A Good Beer Blog

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Have you read The Unbearable Nonsense of Craft Beer - A Rant in Nine Acts by Alan and Max yet? It's out on Kindle as well as Lulu.

Maureen Ogle said this about the book: "... immensely readable, sometimes slightly surreal rumination on beer in general and craft beer in particular. Funny, witty, but most important: Smart. The beer geeks will likely get all cranky about it, but Alan and Max are the masters of cranky..."

Ron Pattinson said: "I'm in a rather odd situation. Because I appear in the book. A fictional version of me. It's a weird feeling."


Comments

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Pete Brown -

Great response Alan!

"Project the appearance of credibility" - that's what I was trying to say.

Bang on about beer language. I love 'sparging' and talking about 'brew length' standing by a 'brew house', and when anyone says 'grist case' my toes do a secret curl of delight.

Pete Brown -

Great response Alan!

"Project the appearance of credibility" - that's what I was trying to say.

Bang on about beer language. I love 'sparging' and talking about 'brew length' standing by a 'brew house', and when anyone says 'grist case' my toes do a secret curl of delight.

Pete Brown -

Great response Alan!

"Project the appearance of credibility" - that's what I was trying to say.

Bang on about beer language. I love 'sparging' and talking about 'brew length' standing by a 'brew house', and when anyone says 'grist case' my toes do a secret curl of delight.

Craig -

Alan, your missing the point on this language. What you've got to understand is is the relationship between a specific beer brand's frimas, as juxtaposed, to it's framas. It's pretty basic stuff. Beer marketing has a mission—a critical mission—a mission critical mission, you might say. How else are we expected to get past the gatekeepers?

Martyn Cornell -

"Talk brewery to me, baby …"

"Mash tun!"

"Ooooh …"

"90-minute boil!"

"Uuurrrgh …"

"Underback!"

"Aaaahhhh …"

"Dry-hopping!"

"Oh, baby, baby - you're the best …"

Gary Gillman -

I've noticed since I started working back in the hoary 1970's that jargon interlaces general commercial business speech, not just specialized areas such as marketing, public accounting and now the semi-conductor and other areas of the online revolution. Some matters were put on the back burner, but on others you had to cook with gas. Get on the blower and patch in that client fast, else he may look somewhere else. We had to come to grips with a problem, later, to drill down on it. We had to prioritize, later, put things in the right buckets. It's nothing really new, and enough reading in various 1800's sources (generalist and industry-specific) tells me they had their version of all this then. The problem is when jargon becomes a substitute for original thinking. Sometimes you need to go back to unadorned language to rediscover what is important. I've long felt that in the brewing business, you should explain simply and clearly to people what beer is made of, why it tastes as it does, and what to look for in the various styles.

Gary

Alan -

Pete's apparently got the over caffeinated mouse hand shakes!

Simon Johnson -

If someone whispers "ATP bioluminescence" in my ear, I twitch.

But the word 'sparge' takes me to a special place.

With a few gratuitous photos of stainless, I'm there.

I'm trying to segue out of dumb marketing into smart marketing. Which equates to writing press releases that I don't gag over.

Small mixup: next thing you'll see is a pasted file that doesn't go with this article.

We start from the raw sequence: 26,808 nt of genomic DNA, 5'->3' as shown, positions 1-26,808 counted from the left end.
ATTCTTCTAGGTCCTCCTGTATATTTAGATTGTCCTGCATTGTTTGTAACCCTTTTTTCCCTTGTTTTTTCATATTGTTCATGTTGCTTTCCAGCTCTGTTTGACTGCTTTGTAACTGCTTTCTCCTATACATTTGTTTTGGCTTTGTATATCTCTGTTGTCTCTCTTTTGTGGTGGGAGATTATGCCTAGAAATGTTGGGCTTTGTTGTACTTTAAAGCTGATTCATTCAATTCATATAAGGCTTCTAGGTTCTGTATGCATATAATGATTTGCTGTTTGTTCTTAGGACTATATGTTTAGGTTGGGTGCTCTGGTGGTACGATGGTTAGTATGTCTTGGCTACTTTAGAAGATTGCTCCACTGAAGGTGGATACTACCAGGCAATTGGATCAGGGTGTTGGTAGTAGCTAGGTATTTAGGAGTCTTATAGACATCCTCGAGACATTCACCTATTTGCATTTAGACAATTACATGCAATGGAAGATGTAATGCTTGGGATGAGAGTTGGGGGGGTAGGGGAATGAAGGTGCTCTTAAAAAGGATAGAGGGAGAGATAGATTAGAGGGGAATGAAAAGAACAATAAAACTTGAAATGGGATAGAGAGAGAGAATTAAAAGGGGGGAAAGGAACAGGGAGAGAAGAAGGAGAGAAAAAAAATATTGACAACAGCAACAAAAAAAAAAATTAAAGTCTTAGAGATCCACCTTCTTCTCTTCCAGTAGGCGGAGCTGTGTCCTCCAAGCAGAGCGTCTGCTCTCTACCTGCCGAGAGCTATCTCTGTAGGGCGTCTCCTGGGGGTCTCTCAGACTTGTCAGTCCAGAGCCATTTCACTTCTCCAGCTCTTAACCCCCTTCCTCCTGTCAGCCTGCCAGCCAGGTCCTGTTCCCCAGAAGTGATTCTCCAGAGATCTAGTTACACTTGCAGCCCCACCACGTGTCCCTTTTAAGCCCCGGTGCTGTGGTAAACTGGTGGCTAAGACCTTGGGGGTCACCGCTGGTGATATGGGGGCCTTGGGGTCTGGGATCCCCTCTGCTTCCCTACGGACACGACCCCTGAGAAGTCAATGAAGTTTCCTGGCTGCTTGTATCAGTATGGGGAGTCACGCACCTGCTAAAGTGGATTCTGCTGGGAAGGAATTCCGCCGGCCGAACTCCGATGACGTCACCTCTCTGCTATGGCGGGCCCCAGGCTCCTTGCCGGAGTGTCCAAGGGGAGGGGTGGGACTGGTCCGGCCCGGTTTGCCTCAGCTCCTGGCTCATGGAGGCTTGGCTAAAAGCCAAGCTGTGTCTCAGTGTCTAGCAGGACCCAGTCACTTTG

If I can write the beer equivalent of "they're boxy, but they're good", my life will be complete.

dansmallbeer -

Yes and no. Beer words are best for beer. But it seems from Pete's post that the subject of this manglespeak is in fact the market. Markets, like lots of concepts, are abstract and therefore lend themselves to metaphorical representation. It is fine for metaphors to be used for abstract concepts, and this can be done very elegantly. After all, Hegel's Philosophy of Mind would not have worked if he'd stuck to adjectives proper to describing grey matter "spongy", "hemispheric" etc.

The correct mark here is that these words and metaphors are shit. Marketing speak is an exercise in lending credence to the base activity of pushing stuff on people through the bastardization of romantic, scientific and emotive language. We'd have a lot more respect for this if they stuck to the perfectly good language of markets. Allow me to translate the jargon above: "It's difficult to sell beer to people, what with all the competition these days. What we need is some new ideas for getting people to try some beer, like putting lots of it on shelves where people can see it."

Craig -

Martyn said "underback" hee hee....

Jeff Alworth -

I am on Dan's page. The language you hear falling from the lips of marketers is its own dialect, and it has nothing to do with the product at hand. I've spoken with people who use it, and my sense is there are a few things at play. One is poor vocabulary. Business and PR folk are inveterate word inventors, and a lot of it comes from not realizing they're inventing unnecessary words.

A second issue is that jargon is often a dodge--it looks like the user has deep insight into a topic, when in fact s/he is throwing up a jargony ink cloud to hide ignorance. I realized this in grad school when the worst scholars were the quickest to junk up their junky arguments with jargon.

Finally, marketers have the idea that invented words create excitement. They find the prospect of turning a noun into a verb thrilling--as thrilling as they hope you'll find the product they're attempting to hawk. I assume it works. Pedants like Pete and you and me are decidedly NOT the target for their little muddle haikus. The engine of capital trundles along, completely unaware of how profoundly it disrupts our adjacencies. Or something.